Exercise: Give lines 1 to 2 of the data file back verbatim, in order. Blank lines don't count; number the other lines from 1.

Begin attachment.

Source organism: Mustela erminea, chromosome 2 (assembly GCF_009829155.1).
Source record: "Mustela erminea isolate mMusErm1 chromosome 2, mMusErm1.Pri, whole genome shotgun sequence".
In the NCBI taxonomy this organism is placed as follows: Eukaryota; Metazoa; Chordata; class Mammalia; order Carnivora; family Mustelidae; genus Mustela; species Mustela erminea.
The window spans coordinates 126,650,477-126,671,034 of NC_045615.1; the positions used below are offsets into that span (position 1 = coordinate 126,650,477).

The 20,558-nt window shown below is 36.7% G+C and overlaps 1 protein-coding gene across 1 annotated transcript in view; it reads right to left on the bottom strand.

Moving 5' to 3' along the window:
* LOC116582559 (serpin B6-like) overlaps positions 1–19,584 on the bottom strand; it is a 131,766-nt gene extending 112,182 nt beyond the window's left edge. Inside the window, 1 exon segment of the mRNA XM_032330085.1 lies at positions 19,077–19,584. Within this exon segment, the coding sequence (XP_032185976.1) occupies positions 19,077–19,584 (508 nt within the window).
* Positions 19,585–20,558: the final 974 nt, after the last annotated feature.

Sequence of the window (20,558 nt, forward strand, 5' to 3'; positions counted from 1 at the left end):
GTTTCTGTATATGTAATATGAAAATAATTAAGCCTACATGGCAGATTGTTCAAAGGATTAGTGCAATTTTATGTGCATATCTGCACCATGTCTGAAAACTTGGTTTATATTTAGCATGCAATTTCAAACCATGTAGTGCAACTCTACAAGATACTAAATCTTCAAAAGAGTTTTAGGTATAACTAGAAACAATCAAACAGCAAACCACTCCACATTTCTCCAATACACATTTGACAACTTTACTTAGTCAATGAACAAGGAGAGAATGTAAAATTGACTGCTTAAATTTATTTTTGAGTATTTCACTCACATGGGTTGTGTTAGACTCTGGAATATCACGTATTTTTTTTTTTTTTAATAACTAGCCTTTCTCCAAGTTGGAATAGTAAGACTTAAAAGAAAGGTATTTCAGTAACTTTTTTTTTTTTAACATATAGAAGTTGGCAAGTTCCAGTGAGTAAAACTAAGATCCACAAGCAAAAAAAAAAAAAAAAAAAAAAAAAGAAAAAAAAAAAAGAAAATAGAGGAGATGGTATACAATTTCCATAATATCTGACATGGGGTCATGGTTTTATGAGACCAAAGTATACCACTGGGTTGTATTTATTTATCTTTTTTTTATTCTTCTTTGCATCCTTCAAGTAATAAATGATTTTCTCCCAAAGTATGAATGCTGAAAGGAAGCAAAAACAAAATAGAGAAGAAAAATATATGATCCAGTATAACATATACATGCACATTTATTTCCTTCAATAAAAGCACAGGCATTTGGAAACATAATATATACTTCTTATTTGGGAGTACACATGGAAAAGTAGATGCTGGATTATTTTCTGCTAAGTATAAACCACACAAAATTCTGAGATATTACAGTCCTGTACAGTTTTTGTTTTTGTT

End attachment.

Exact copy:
Source organism: Mustela erminea, chromosome 2 (assembly GCF_009829155.1).
Source record: "Mustela erminea isolate mMusErm1 chromosome 2, mMusErm1.Pri, whole genome shotgun sequence".